Education for Hispanics in Texas: Leaving Statistics Behind
De Ochoa, Abigail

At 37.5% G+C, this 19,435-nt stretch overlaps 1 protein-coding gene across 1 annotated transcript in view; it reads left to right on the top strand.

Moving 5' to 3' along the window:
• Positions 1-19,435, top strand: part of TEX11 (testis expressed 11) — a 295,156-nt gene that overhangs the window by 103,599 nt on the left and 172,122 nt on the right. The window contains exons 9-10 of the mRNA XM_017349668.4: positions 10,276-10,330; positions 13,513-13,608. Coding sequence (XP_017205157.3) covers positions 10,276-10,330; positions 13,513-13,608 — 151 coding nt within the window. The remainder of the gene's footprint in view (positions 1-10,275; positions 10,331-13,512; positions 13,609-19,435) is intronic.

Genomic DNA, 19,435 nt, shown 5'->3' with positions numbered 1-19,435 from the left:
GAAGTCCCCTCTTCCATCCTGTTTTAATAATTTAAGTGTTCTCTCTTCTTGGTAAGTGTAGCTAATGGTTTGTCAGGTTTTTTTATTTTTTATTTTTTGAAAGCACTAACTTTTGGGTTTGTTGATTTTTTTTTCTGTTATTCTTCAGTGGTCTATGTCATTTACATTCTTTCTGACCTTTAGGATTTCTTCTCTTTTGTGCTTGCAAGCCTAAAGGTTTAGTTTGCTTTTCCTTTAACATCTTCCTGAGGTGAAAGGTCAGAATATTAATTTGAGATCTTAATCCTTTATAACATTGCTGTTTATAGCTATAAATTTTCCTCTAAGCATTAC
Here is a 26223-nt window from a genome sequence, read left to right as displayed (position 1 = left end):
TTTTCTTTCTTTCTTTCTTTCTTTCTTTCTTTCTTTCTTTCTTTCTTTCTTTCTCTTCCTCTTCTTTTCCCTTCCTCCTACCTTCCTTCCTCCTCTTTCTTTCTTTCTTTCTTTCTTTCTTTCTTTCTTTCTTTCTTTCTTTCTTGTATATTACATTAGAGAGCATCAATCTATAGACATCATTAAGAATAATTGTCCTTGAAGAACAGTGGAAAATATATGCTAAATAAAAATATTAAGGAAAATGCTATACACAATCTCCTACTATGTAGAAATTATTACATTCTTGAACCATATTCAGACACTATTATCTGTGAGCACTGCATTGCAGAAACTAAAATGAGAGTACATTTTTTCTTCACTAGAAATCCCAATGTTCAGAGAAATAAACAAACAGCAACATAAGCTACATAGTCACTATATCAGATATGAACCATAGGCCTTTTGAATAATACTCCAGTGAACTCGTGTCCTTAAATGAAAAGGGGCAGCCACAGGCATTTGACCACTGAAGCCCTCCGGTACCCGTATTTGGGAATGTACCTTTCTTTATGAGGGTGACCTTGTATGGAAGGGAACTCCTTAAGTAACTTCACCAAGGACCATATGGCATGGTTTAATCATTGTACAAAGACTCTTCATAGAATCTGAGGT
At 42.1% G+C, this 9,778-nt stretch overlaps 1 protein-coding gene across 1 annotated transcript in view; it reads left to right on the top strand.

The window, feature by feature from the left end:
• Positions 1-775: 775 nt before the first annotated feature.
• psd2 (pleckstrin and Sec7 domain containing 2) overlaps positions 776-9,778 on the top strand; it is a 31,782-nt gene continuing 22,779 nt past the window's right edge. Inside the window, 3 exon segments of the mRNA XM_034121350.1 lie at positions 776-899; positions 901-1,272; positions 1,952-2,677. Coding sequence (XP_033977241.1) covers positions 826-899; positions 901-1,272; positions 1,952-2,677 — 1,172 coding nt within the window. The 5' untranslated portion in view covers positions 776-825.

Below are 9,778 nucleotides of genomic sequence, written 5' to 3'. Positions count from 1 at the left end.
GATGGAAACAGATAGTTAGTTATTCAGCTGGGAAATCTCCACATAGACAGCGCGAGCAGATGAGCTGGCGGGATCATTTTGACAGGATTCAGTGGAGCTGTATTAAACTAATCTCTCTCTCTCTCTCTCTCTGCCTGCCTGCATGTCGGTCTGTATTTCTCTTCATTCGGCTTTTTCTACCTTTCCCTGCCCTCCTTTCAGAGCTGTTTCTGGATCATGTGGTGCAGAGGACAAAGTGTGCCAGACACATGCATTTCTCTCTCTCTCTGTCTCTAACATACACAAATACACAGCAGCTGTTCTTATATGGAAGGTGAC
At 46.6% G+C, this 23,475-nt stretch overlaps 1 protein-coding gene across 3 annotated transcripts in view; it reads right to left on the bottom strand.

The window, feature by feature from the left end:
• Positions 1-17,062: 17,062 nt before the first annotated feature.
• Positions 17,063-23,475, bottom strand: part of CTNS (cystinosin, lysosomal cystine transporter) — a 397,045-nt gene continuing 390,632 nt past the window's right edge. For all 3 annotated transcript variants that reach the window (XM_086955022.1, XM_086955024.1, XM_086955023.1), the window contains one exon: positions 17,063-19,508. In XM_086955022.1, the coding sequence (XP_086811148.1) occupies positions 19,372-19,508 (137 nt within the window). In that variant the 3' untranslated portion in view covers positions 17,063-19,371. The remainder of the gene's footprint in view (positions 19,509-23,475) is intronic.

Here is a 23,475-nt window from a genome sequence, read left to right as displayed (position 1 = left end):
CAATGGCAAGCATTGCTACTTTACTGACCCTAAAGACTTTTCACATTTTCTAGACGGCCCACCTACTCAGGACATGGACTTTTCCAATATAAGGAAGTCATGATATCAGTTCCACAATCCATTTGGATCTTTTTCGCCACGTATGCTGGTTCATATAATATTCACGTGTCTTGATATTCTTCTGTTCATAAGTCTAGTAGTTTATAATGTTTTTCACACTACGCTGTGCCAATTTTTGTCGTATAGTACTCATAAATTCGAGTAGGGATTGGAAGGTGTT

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For the past decades, the education system in the United States has experience a decline in the number of students who complete high school and continue on to higher education. After President Reagan's national calling with A Nation At Risk, the country's perspective towards education changed; the United States was no longer the number one producer of educated individuals and was failing to assist children in their educational needs. More students were failing to meet the requirements, dropping out of school or graduating despite being illiterate, many of these students being of Hispanic origin. Hispanics, the fastest growing minority group, also had the largest dropout rate statistics in the entire nation. The truth is, many Hispanic students are part of underserved communities, where unequipped and unprepared schools await them each year, lacking quality programs and advanced curriculums to ensure college readiness. Students were forced to leave school and find employment; continuing the cycle previously established, in most cases, by their family members. Fortunately, the passing of the No Child Left Behind Act has begun to change the situation. The introduction of new laws and requirements that hold every adult in the system responsible for the student results has made a significant tum. States with the largest Hispanic population, such as Texas, have began to see changes in the number of students that complete high school and continue on to college. More students are receiving the attention they needed to succeed in their courses and graduate, leaving behind the statistics that once were associated with being a student, belonging to an underserved community and being Hispanic. They are becoming the change that the culture and the nation would like to see, increasing their opportunities and benefiting the nation as a whole.